The banking business has been evolving rapidly in recent years. Digital channels have transformed the way people interact with their money – and the way banks interact with their customers. In Mongolia, banking has been changing in other ways too. The old delineation between commercial and retail banks has disappeared, led by commercial banks seeking to diversify into the less cyclical and more profitable retail business.
Today, most Mongolian banks serve both types of customer, increasing competition and raising standards for all their customers. Meanwhile, the growing number of fintechs also entering financial services has further intensified competition. So far there has been little competition from international banks, but this is also starting to change. China’s ICBC opened a Mongolia office recently. If more foreign banks enter the country, that will further increase competition.
Khan Bank welcomes this competition. It has already brought international experience to its clients via its management team, which includes a US chief executive and an Australian CIO. It counts a number of foreign businesses active in Mongolia among its clients, from countries like China, Japan and South Korea, and welcomes the opportunity to reach more.
For all the change, at its heart Khan Bank remains a retail bank, deriving the vast majority of its revenues from its retail business. A former agricultural bank, it is still often perceived as grand and distinguished, perhaps a little conservative, and certainly one of the foremost financial institutions in the country.
There is some truth in this. Khan Bank was recently named Euromoney’s Best Mongolian Bank for 2018, its ninth Euromoney award since the inaugural Mongolia award in 2006.
It is grand in the sense of having more than 6,000 staff across its more than 530 branches and offices around the country, making it one of Mongolia’s biggest employers – and tax payers. In a country with 3.1 million people, 2.4 million of them have bank accounts with Khan Bank. It is number three in Mongolia’s official top-100 companies list, the highest-placed privately listed company, behind two partially state-owned mining companies.
Years of prudent management have also made it one of Mongolia’s safest banks. In 2017, when the IMF extended a funding facility for the Mongolian government, an asset-quality review rated Khan Bank one of the healthiest banks in the country. While a number of Mongolian banks were ordered to raise additional capital to repair their balance sheets, Khan Bank was not.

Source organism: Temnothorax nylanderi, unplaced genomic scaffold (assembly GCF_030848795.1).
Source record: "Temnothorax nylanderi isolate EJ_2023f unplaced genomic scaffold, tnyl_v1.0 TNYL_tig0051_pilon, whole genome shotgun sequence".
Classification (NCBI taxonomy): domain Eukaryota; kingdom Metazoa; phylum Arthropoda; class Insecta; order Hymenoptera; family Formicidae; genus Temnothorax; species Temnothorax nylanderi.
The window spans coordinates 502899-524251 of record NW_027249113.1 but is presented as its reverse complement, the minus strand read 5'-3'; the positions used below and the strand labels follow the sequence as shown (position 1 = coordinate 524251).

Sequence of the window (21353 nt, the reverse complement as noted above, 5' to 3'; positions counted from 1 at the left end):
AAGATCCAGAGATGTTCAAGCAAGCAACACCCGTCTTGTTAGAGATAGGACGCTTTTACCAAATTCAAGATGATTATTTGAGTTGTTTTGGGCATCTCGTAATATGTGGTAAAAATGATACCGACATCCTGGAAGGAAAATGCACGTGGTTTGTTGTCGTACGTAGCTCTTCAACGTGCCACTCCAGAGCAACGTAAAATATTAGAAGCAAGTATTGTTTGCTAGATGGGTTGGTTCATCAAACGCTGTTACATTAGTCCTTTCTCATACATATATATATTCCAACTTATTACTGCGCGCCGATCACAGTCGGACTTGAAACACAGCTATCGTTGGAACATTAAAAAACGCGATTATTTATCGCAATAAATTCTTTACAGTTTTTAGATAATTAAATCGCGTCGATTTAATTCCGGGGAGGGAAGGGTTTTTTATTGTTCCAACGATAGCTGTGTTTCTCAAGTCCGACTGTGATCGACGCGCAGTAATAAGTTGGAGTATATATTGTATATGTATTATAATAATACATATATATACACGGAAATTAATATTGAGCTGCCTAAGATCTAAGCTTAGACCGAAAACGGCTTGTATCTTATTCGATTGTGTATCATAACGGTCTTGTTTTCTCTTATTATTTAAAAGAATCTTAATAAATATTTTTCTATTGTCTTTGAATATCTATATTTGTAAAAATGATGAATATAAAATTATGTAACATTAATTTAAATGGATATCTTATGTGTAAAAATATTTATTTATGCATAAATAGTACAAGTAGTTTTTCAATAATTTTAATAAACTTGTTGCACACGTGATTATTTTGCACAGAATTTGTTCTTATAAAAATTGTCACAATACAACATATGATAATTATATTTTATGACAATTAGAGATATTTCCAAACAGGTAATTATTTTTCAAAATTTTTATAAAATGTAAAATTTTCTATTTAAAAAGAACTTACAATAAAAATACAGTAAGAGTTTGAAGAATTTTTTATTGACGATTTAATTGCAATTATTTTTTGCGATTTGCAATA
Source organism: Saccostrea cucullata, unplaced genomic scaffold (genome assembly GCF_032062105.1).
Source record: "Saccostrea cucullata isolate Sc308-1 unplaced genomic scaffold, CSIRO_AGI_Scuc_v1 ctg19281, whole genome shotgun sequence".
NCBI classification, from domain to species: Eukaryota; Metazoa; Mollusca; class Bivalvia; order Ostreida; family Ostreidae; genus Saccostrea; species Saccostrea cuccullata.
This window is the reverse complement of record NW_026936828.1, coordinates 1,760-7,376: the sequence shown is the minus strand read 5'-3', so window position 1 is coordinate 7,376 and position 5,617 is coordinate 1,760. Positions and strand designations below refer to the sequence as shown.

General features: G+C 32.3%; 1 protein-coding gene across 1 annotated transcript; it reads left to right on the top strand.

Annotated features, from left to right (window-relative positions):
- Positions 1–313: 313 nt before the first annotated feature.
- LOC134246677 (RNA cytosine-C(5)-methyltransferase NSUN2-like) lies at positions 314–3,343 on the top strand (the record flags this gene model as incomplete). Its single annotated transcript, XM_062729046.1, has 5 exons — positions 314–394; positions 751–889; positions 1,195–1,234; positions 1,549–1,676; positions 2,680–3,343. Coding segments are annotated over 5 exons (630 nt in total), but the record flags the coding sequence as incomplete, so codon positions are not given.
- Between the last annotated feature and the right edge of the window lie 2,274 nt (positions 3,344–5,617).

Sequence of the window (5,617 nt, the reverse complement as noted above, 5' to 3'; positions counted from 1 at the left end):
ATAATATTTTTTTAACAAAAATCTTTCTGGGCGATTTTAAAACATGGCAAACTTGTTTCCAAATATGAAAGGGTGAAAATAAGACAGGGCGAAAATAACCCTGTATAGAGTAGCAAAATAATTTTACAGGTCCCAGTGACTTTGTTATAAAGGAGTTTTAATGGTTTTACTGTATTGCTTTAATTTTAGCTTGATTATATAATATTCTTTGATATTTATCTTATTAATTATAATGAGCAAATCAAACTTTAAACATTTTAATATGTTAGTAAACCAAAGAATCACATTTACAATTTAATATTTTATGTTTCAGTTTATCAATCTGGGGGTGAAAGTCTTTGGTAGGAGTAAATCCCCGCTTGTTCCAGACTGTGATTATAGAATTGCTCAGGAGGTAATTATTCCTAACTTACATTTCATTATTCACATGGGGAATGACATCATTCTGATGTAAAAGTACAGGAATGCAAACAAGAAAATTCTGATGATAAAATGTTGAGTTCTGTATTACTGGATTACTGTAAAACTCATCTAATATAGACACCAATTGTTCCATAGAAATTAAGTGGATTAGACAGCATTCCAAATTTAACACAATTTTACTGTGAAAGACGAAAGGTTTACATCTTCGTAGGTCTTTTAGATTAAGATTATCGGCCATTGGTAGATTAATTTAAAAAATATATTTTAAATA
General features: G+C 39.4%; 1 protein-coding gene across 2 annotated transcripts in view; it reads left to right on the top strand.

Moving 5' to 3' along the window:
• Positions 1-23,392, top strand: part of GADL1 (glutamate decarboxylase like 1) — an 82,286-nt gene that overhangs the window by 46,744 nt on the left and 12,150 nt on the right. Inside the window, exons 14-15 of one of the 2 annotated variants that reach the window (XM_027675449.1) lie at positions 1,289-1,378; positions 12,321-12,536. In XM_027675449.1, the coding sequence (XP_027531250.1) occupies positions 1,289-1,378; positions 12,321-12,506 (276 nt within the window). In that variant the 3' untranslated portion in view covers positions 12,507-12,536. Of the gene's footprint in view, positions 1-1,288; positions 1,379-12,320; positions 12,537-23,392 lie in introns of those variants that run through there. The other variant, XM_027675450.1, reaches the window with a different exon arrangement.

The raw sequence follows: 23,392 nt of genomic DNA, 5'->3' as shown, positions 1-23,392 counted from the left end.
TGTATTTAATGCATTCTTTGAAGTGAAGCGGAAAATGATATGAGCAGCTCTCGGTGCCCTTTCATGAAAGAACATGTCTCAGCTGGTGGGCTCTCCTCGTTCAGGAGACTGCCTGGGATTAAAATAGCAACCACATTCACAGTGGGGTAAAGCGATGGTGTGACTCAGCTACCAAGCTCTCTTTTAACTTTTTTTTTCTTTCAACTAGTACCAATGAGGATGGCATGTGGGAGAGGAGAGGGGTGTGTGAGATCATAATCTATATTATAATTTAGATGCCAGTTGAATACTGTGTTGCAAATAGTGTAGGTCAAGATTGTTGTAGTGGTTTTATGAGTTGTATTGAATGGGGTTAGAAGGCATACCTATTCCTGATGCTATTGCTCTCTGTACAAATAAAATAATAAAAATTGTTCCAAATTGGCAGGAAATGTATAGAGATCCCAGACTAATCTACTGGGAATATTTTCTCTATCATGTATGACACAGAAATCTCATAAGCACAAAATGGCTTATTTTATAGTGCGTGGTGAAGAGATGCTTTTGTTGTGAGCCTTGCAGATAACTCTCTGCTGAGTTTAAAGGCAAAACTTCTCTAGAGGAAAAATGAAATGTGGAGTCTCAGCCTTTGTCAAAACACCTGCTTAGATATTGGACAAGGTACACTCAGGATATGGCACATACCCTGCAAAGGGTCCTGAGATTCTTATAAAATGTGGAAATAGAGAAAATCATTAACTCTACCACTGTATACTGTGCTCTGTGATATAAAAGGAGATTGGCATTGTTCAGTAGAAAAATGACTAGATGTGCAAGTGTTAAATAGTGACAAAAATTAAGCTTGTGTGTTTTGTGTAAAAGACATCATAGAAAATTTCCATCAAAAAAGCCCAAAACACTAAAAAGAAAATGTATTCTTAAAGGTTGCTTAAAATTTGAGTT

But the perception has not quite kept up with the changing reality. Because while Khan Bank has been careful to retain the things that traditionally made it successful, it has also been open to new businesses. For example, last year the bank saw phenomenal growth in its new credit cards business.
It has also developed into one of the great innovators in Mongolian finance. Significant investment in its digital platform has made it one of the most sophisticated and widely used in the country, attracting many new young customers. Mongolia has a very tech-savvy population. Smartphone penetration is high, making it particularly fertile ground for innovative digital banking products. Khan Bank has been aggressive in rolling out and innovating in digital banking, recently enabling facial recognition on its smartphone app, to become the first bank in Mongolia offering that functionality on Apple’s new iPhone.
It has promoted other new products, like Qpay, Mongolia’s first QR code payment service, incorporating fingerprint log-in and e-billing functionality. By having the best online platform, the most innovative products and the biggest network of branches, Khan Bank can serve any of its clients’ needs, wherever they are, at any time.
Khan Bank’s efforts have been rewarded with a high market share of the country’s digital banking activity: around 65% of Mongolia’s mobile banking transactions to date were executed on its platform.
These changes to the way people bank have transformed Khan Bank’s business. Today only around 5% of the bank’s transactions in Ulaan Baatar occur at branches. Even in rural areas, where there is less commercial activity, it is only 15%. But while that general trend has encouraged some banks to divert resources away from bricks and mortar, it has not shaken Khan Bank’s commitment to its extensive network of branches, ATMs and point-of-sale terminals. This network remains one of Khan Bank’s key advantages over its competitors.
Khan Bank does not see digital banking as a replacement for its branches, but as complementary to them. Online banking reduces crowds and improves the experience for customers who prefer a human touch. Khan Bank has even invested in making the face-to-face banking experience more convenient, with 200 express banking centres and dedicated branches, for example serving priority banking customers.
Khan Bank’s extensive reach is also an important value-add for its corporate clients. With the largest network of clients in the country, the bank is a key partner for its business customers, helping them connect. It fosters business opportunities via networking and workshop events, or simply by connecting clients where it sees potential mutual advantage.
But Khan Bank knows this is only half of its job. As successful as the bank has been at growing the business and selling products, it recognises it also has a responsibility to educate customers about how to use these products to manage their finances efficiently.
The growth of digital banking has made this issue more urgent. Banks cannot leave clients to manage their online security alone.
Khan Bank, and all its peers, must do everything they can to protect their customers from things like ID theft, ensuring its products are as secure as they are convenient.